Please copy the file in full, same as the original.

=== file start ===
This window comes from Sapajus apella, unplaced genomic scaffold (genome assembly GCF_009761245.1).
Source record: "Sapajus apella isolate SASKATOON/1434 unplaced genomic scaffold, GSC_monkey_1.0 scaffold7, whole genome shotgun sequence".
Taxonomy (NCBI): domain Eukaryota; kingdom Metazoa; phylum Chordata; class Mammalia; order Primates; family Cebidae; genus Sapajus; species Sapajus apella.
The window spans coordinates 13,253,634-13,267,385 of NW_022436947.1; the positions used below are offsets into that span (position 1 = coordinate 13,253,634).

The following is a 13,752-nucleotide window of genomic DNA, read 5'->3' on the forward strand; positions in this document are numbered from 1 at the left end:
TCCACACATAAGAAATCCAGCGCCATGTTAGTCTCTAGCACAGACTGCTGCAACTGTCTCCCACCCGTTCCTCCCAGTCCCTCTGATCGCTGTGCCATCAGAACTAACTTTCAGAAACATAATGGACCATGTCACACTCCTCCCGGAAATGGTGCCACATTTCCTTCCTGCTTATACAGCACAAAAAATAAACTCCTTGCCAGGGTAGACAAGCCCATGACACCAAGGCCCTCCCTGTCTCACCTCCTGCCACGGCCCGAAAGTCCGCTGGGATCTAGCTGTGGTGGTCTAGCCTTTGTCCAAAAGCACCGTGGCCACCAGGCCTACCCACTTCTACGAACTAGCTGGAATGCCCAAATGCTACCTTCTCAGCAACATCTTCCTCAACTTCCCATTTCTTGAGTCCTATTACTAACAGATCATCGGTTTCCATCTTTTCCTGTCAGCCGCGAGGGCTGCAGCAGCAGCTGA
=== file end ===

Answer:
This window comes from Sapajus apella, unplaced genomic scaffold (genome assembly GCF_009761245.1).
Source record: "Sapajus apella isolate SASKATOON/1434 unplaced genomic scaffold, GSC_monkey_1.0 scaffold7, whole genome shotgun sequence".
Taxonomy (NCBI): domain Eukaryota; kingdom Metazoa; phylum Chordata; class Mammalia; order Primates; family Cebidae; genus Sapajus; species Sapajus apella.
The window spans coordinates 13,253,634-13,267,385 of NW_022436947.1; the positions used below are offsets into that span (position 1 = coordinate 13,253,634).

The following is a 13,752-nucleotide window of genomic DNA, read 5'->3' on the forward strand; positions in this document are numbered from 1 at the left end:
TCCACACATAAGAAATCCAGCGCCATGTTAGTCTCTAGCACAGACTGCTGCAACTGTCTCCCACCCGTTCCTCCCAGTCCCTCTGATCGCTGTGCCATCAGAACTAACTTTCAGAAACATAATGGACCATGTCACACTCCTCCCGGAAATGGTGCCACATTTCCTTCCTGCTTATACAGCACAAAAAATAAACTCCTTGCCAGGGTAGACAAGCCCATGACACCAAGGCCCTCCCTGTCTCACCTCCTGCCACGGCCCGAAAGTCCGCTGGGATCTAGCTGTGGTGGTCTAGCCTTTGTCCAAAAGCACCGTGGCCACCAGGCCTACCCACTTCTACGAACTAGCTGGAATGCCCAAATGCTACCTTCTCAGCAACATCTTCCTCAACTTCCCATTTCTTGAGTCCTATTACTAACAGATCATCGGTTTCCATCTTTTCCTGTCAGCCGCGAGGGCTGCAGCAGCAGCTGA